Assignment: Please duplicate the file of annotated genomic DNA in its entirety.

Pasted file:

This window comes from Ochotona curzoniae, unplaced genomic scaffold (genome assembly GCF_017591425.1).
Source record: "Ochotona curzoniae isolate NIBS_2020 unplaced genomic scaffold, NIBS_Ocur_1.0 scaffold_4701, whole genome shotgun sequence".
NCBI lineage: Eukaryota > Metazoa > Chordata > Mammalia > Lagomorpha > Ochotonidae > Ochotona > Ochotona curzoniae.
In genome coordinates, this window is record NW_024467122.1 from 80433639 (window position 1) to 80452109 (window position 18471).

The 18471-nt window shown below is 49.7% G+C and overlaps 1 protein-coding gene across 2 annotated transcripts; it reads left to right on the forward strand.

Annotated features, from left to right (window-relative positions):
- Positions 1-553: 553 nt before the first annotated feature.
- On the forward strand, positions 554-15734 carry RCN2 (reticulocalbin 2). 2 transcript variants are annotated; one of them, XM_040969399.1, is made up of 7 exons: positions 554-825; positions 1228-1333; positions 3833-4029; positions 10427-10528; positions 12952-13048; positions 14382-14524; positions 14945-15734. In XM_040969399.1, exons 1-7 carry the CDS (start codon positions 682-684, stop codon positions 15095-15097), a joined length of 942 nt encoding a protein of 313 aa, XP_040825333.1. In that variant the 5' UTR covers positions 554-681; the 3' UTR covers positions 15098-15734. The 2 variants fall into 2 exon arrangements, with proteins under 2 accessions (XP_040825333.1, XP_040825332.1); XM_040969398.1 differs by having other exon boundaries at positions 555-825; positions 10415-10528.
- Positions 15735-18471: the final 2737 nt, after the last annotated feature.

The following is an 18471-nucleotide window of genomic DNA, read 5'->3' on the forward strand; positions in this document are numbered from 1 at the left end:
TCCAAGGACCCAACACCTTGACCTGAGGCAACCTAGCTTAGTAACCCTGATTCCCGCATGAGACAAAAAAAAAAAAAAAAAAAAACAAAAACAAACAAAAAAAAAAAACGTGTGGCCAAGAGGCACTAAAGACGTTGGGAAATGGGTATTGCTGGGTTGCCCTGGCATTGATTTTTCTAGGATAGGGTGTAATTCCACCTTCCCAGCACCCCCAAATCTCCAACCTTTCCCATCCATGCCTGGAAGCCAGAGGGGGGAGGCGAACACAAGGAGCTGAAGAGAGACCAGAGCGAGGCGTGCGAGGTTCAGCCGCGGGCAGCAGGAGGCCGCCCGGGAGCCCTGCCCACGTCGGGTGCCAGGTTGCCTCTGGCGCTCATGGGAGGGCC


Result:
This window comes from Ochotona curzoniae, unplaced genomic scaffold (genome assembly GCF_017591425.1).
Source record: "Ochotona curzoniae isolate NIBS_2020 unplaced genomic scaffold, NIBS_Ocur_1.0 scaffold_4701, whole genome shotgun sequence".
NCBI lineage: Eukaryota > Metazoa > Chordata > Mammalia > Lagomorpha > Ochotonidae > Ochotona > Ochotona curzoniae.
In genome coordinates, this window is record NW_024467122.1 from 80433639 (window position 1) to 80452109 (window position 18471).

The 18471-nt window shown below is 49.7% G+C and overlaps 1 protein-coding gene across 2 annotated transcripts; it reads left to right on the forward strand.

Annotated features, from left to right (window-relative positions):
- Positions 1-553: 553 nt before the first annotated feature.
- On the forward strand, positions 554-15734 carry RCN2 (reticulocalbin 2). 2 transcript variants are annotated; one of them, XM_040969399.1, is made up of 7 exons: positions 554-825; positions 1228-1333; positions 3833-4029; positions 10427-10528; positions 12952-13048; positions 14382-14524; positions 14945-15734. In XM_040969399.1, exons 1-7 carry the CDS (start codon positions 682-684, stop codon positions 15095-15097), a joined length of 942 nt encoding a protein of 313 aa, XP_040825333.1. In that variant the 5' UTR covers positions 554-681; the 3' UTR covers positions 15098-15734. The 2 variants fall into 2 exon arrangements, with proteins under 2 accessions (XP_040825333.1, XP_040825332.1); XM_040969398.1 differs by having other exon boundaries at positions 555-825; positions 10415-10528.
- Positions 15735-18471: the final 2737 nt, after the last annotated feature.

The following is an 18471-nucleotide window of genomic DNA, read 5'->3' on the forward strand; positions in this document are numbered from 1 at the left end:
TCCAAGGACCCAACACCTTGACCTGAGGCAACCTAGCTTAGTAACCCTGATTCCCGCATGAGACAAAAAAAAAAAAAAAAAAAAACAAAAACAAACAAAAAAAAAAAACGTGTGGCCAAGAGGCACTAAAGACGTTGGGAAATGGGTATTGCTGGGTTGCCCTGGCATTGATTTTTCTAGGATAGGGTGTAATTCCACCTTCCCAGCACCCCCAAATCTCCAACCTTTCCCATCCATGCCTGGAAGCCAGAGGGGGGAGGCGAACACAAGGAGCTGAAGAGAGACCAGAGCGAGGCGTGCGAGGTTCAGCCGCGGGCAGCAGGAGGCCGCCCGGGAGCCCTGCCCACGTCGGGTGCCAGGTTGCCTCTGGCGCTCATGGGAGGGCC